'Just ready for the battle'

81-year-old lay preacher continues to win souls for the Lord


Wednesday, November 06, 2013

Print this page Email A Friend!

MONTEGO BAY, St James — DAVID in Psalm 90:10 of the Bible -- New International Version -- says, "Our days may come to seventy years, or eighty, if our strength endures; yet the best of them are but trouble and sorrow..." But for Alberga Foster, winning souls for the Kingdom has almost just started, because at 81, he is "just ready for the battle".

This lion-hearted lay preacher, who was born in Mount Zion, St James in May 1932, and received only an elementary education, has been recognised as the top lay-preacher for the West Jamaica Conference of Seventh-day Adventists for many years, including this year.

In August, Foster was among eight lay preachers who were recognised by Northern Caribbean University for faithful and outstanding contribution to the mission of evangelism.

Foster, who is not fazed by his age, has been doing evangelistic exploits for the Seventh-day Adventist Church for over 50 years and has conducted more than 60 evangelistic series over the period, resulting in the baptism of thousands locally and regionally.

"Evangelism and soul-winning is in my blood," declared Foster. "I am a Bible man and my age does not bother me. I am feeling now like when I was about 35-40 years old. God has made me for a purpose and I am fulfilling that purpose and will continue as long as the Lord gives me life, good health and strength."

Added Foster: "I am 81 years old, and I can tell you, God's willing, I will be preaching after I am 85."

Foster, a widower and father of three children, became a member of the Seventh-day Adventist Church 54 years ago, and within three years became a leader in the Palmyra Church, in 1962. A carpenter by trade, he also worked with the West Jamaica Conference of Seventh-day Adventists (WJC) for over 13 years as a Bible instructor with most of the work centred on evangelism.

"I felt a call to ministry from God," Foster explained. "I felt a drive, not just call to a church service, but a call from God Himself. I remember when I got baptised, the people in my community said I would only last for three months in the church, and here I am at my age more steadfast in the Word of God and ready to preach it anywhere."

Pastor Astor Bowers, president of WJC, said Foster has been giving faithful and dedicated service to the Conference for over 50 years.

"I regard him as the top layman of the last 20 years. We would not have achieved the evangelistic targets that we have without his contribution. I am still baffled by his age, but his energy, enthusiasm and stamina exceed his age. Younger men should take a lesson out of his book with regard to preaching the gospel," said Bowers.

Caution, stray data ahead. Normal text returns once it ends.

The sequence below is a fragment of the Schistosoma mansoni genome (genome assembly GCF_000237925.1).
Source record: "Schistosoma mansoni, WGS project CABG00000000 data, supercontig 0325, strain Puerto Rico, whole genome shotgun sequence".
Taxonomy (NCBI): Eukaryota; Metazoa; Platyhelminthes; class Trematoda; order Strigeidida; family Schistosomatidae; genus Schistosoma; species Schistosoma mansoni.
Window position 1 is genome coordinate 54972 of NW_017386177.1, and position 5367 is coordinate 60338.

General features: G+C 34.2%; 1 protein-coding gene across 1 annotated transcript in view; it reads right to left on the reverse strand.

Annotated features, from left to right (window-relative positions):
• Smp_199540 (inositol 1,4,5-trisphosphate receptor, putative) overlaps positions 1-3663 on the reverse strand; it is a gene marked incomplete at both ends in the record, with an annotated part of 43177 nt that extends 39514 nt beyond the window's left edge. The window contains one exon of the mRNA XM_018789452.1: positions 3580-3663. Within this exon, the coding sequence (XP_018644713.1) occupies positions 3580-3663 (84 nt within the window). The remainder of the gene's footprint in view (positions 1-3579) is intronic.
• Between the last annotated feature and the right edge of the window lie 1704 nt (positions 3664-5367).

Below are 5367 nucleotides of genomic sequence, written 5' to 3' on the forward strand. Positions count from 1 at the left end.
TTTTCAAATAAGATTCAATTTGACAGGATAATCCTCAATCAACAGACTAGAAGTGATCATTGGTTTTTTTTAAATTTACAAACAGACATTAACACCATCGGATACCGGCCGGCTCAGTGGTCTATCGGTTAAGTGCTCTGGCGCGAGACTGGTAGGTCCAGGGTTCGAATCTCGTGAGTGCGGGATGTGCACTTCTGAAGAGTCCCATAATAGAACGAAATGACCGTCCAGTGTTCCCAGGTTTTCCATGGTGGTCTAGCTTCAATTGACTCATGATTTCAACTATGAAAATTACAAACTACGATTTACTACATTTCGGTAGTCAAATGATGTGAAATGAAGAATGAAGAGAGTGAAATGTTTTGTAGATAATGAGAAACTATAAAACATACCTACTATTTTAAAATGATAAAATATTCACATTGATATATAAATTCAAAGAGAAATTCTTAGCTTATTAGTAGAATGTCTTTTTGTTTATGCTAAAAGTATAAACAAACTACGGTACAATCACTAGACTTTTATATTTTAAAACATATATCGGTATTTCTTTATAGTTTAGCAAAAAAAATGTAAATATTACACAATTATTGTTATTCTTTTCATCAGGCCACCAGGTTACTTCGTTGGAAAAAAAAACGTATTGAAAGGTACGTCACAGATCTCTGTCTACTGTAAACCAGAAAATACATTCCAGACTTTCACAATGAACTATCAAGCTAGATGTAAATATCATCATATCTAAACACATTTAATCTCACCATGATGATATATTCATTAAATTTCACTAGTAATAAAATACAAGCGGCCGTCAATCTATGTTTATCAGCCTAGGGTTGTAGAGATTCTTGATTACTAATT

Despite his hectic schedule with requests from other churches and conferences, Foster believes that the work of evangelism is far more challenging than in the earlier days, as he believe there is need for more spiritual strength and fortitude for the youth as well as the adults. He argues that the various moral and social ills facing Jamaica are not surprising as he believes that "Jamaica is where it is because our people have, and still are breaking away from the laws of God."

Hermin Vaz, who has known Foster since 1997, sees him as a spiritual person and a hard worker of God.

"When he peaches even a little baby can understand," said Vaz. "He is a people-person and very down-to-earth. He loves people and will go to the utmost and do everything he can to change a person's life for the better in Christ."

"He is a strict person whom I love to listen preach," said Wilmore Smith, an elder at Little Ease Adventist Church. " He has a way of getting his message across like no one else. I came into the church through his influence. He is always willing to help, even though his work scheduled hectic. His relationship with everyone is the same, no favouritism, and he is seen as a genuine, humble and selfless individual who doesn't do anything for fame."

Now you can read the Jamaica Observer ePaper anytime, anywhere. The Jamaica Observer ePaper is available to you at home or at work, and is the same edition as the printed copy available at http://bit.ly/epaperlive




1. We welcome reader comments on the top stories of the day. Some comments may be republished on the website or in the newspaper � email addresses will not be published.

2. Please understand that comments are moderated and it is not always possible to publish all that have been submitted. We will, however, try to publish comments that are representative of all received.

3. We ask that comments are civil and free of libellous or hateful material. Also please stick to the topic under discussion.

4. Please do not write in block capitals since this makes your comment hard to read.

5. Please don't use the comments to advertise. However, our advertising department can be more than accommodating if emailed: advertising@jamaicaobserver.com.

6. If readers wish to report offensive comments, suggest a correction or share a story then please email: community@jamaicaobserver.com.

7. Lastly, read our Terms and Conditions and Privacy Policy

comments powered by Disqus



Today's Cartoon

Click image to view full size editorial cartoon